The pavilion created by an Estonian architect at the World Congress of Architects brings into focus the need for high-quality modernization of panel block housing
At the UIA World Congress, which takes place from 2 to 6 July in Copenhagen, the joint pavilion of the Baltic states will be opened today. The author of the exhibition and pavilion concept is the Estonian architect Karl Pops. The pavilion deals more broadly with the burning issue of renovation of the outdated housing stock. It raises the question of how to make the existing Soviet era housing stock human-friendly and modern without a large environmental footprint.
The topic of the UIA congress Sustainable Futures – Leave No One Behind is the central, transformative promise of the 2030 UN Sustainable Development Goals.
„The congress will address how architects, urban planners and the building and construction industry are already contributing to the necessary transformation towards more just, resilient and including societies – and how it can be further improved,“ comments Ruta Leitanaite, vice-president of the Baltic Architects Unions Association (BAUA) and council member of International Union of Architects (UIA).
The joint BAUA pavilion, opening on July 4, focuses on the need for holistic renovation of modernist housing from the Soviet era. In connection with the European Green Deal and the goals of the European Commission to significantly reduce carbon footprint of buildings by 2050, this means for all member states, including Estonia, the need for massive renovation of older residential buildings. The initiative creates a public discussion to highlight challenges, share experiences and introduce best practices of holistic renovation of modernist housing.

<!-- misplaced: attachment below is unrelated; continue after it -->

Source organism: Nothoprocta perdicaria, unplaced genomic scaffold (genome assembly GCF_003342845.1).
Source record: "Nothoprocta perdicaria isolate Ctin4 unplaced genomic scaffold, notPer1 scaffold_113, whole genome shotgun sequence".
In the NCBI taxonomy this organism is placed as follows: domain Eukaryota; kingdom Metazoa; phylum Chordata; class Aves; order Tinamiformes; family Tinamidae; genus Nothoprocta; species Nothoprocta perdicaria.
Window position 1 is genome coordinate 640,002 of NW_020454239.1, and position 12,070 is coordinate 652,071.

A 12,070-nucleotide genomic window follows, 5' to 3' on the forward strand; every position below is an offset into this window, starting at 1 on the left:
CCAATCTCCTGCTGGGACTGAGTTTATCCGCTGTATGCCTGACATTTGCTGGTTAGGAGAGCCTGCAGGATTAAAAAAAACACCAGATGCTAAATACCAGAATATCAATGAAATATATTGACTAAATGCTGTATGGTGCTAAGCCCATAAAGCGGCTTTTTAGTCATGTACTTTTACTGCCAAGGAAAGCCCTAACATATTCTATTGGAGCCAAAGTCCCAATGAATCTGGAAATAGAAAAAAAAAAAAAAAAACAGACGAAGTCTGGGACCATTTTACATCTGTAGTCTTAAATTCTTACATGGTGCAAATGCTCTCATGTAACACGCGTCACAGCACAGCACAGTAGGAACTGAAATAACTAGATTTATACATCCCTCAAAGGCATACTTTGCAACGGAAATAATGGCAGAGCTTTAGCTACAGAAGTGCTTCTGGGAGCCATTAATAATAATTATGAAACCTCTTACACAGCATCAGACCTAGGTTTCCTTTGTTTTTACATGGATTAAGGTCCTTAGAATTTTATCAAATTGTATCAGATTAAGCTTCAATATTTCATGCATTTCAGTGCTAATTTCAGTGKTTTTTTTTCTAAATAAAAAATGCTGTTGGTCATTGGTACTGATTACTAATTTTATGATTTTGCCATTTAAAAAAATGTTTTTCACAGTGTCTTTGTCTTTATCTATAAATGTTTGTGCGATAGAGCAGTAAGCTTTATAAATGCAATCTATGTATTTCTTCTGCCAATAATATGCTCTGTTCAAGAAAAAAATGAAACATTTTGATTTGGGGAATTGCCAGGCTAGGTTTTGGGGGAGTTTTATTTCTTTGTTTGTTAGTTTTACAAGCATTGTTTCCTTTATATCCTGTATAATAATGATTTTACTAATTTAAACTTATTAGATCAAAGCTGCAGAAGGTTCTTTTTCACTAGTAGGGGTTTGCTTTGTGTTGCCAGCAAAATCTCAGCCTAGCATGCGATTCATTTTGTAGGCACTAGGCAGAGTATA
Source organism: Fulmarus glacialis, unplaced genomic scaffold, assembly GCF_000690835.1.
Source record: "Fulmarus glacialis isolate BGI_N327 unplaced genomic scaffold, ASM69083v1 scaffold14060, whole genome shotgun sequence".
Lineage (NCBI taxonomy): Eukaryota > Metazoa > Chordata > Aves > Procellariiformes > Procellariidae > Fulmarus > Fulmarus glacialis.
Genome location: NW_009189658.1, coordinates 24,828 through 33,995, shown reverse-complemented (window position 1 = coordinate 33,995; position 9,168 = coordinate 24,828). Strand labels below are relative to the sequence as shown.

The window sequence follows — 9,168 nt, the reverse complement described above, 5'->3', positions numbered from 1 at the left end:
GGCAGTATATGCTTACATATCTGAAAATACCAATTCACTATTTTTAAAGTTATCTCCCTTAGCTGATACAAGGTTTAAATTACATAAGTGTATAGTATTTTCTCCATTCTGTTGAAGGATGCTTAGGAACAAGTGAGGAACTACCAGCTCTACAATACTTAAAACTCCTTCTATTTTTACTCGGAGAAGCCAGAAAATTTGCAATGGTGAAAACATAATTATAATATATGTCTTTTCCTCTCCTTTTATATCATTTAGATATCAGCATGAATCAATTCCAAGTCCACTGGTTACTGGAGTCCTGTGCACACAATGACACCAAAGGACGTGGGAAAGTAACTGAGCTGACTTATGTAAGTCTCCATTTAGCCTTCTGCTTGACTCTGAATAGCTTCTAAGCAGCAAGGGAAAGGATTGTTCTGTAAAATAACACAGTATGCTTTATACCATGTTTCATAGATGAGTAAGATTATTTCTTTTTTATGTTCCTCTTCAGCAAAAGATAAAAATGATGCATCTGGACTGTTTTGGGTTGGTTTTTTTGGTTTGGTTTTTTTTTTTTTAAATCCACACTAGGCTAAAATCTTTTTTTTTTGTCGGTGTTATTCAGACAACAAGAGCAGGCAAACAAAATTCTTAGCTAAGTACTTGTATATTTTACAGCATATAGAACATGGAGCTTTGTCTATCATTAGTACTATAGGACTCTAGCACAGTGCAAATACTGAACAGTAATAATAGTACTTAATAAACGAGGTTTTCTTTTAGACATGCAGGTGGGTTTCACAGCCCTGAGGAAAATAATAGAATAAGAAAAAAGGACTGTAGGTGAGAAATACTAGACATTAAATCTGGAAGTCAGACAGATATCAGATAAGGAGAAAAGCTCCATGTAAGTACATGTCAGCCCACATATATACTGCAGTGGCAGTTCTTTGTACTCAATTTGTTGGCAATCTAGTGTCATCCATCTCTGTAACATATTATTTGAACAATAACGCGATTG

According to the architect Karl Pops, the author of the BAUA pavilion Parallel Worlds, we are at a crossroads.
„In the Baltic states, like anywhere with a large stock of deteriorating housing from the modernist period, we have to choose how to address it going forward. The bones are good, the rest are not. There is a world in which the status quo continues, where piecemeal renovation of Soviet-era apartment buildings falls largely on individual owner cooperatives while the neighbourhoods stay isolated. But there can also be a world in which housing is recognised as critical infrastructure that needs a holistic vision and investment to ensure its sustainability. Which world do we want to live in?“ addresses the main question of the pavilion it’s author Karl Pops.
The BAUA pavilion illustrates this choice with the juxtaposition of two rooms of equal dimensions — one that represents a typical panel block apartment in its original state, and another that has been renovated to contemporary living standards and ambitions.
„It is not just a matter of aesthetics, but also of natural light, thermal comfort, indoor air quality, acoustics, and ultimately, human dignity. The well-being of residents, communities, cities and societies on the whole is at stake,“ Karl Pops emphasizes.
The author of the pavilion is architect Karl Pops, the technical implementation of the pavilion was carried out by interior architects Ardo Hiiuväin, Eeros Lees and Päär-Joonap Keedus. The graphic design was created by Martin and Marje Eelma (Tuumik).
The BAUA pavilion presented in Copenhagen will be the last collaboration between Estonian, Latvian and Lithuanian architects with the International Union of Architects. Unions of architects of three countries decided to end their membership in the UIA because they do not agree to be a member of an organization in which Russia and Belarus are still represented.
Supporters: Cultural Endowment of Estonia, State Culture Capital Foundation of Latvia, Lithuanian Council for Culture, Morbergs Studio, Interstudio/Norr11, JSC LNK Industries, Saint-Gobain, EVASAT Komforts, Forbo Flooring, Floorin/Haro, Knauf.
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